Located between Lee’s Summit and Independence, Missouri, Camp Prairie Schooner’s 176 wooded acres sit high on the bluffs of the Little Blue River, creating a wilderness experience only 15 miles from downtown Kansas City.
The Girl Scouts of NE Kansas and NW Missouri hired el dorado to design a new bunkhouse and shower facility on the site. The 7,200 square foot building contains many new features to add to the campers’ experience.
Prairie Schooner features a dining hall, five permanent units, two buildings for troop use, a 40-foot rappel tower, archery range, swimming pool and zipline. Bunk rooms, flex rooms, kitchens, WI-FI, and conditioned bathrooms allow year-round use for up to 40 campers.
A large, modern shower facility is available to all of the 250+ girls at the campground during the summer, and ‘council rings’ provide social and program opportunities for the entire camp. el dorado also designed custom furniture and bunkbeds for the facility.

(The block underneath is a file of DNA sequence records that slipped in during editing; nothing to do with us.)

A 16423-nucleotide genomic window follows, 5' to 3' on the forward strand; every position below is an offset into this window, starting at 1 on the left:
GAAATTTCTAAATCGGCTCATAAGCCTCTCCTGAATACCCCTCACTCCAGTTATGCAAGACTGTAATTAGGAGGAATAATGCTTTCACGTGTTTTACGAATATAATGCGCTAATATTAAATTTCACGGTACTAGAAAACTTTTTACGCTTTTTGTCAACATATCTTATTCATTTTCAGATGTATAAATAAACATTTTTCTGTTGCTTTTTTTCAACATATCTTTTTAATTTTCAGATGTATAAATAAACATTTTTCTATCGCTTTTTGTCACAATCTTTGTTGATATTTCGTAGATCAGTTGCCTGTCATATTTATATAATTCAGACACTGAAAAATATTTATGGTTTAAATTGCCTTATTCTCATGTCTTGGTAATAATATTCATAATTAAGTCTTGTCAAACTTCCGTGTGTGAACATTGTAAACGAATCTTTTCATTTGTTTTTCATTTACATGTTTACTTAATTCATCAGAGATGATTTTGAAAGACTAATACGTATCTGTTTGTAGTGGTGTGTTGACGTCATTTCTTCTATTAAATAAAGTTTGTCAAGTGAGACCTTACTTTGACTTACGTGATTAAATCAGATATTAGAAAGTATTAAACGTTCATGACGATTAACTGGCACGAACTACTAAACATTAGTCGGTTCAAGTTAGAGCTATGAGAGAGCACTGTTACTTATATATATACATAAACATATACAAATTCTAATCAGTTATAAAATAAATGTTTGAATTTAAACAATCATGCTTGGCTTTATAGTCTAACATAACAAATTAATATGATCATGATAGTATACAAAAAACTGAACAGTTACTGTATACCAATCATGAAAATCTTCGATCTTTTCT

Architect Douglas Stockman of El Dorado Inc. explains that his firm designed the structures for city-dwelling youngsters “with some of the comforts of being at home, plus technology as a tool for the activities associated with camp.”
Two El Dorado principals, Douglas Stockman and David Dowell, enlisted the elbow grease of students in their fifth-year design studio at Kansas State University to help design and fabricate the bunkbeds that line the cabin walls.
Vernacular strokes include the roof-line—uninterrupted gables that evoke traditional bunkhouse architecture—and cladding.
Though one might not categorize corrugated metal as strictly regional, Stockman explains, “It’s widely used throughout Missouri and is the cheapest material you can find that requires virtually no maintenance”—a tactical fiscal choice for the nonprofit organization.
Each building is set apart by vibrant colors applied to the ends—the hues are based on Girl Scout cookie boxes—that also provide nightlight-like illumination when the sun sets.
With these modern-day lodges for Kansas City campers heading to the country, a Missouri architecture firm puts a fresh face on a 100-year-old Girl Scout tradition.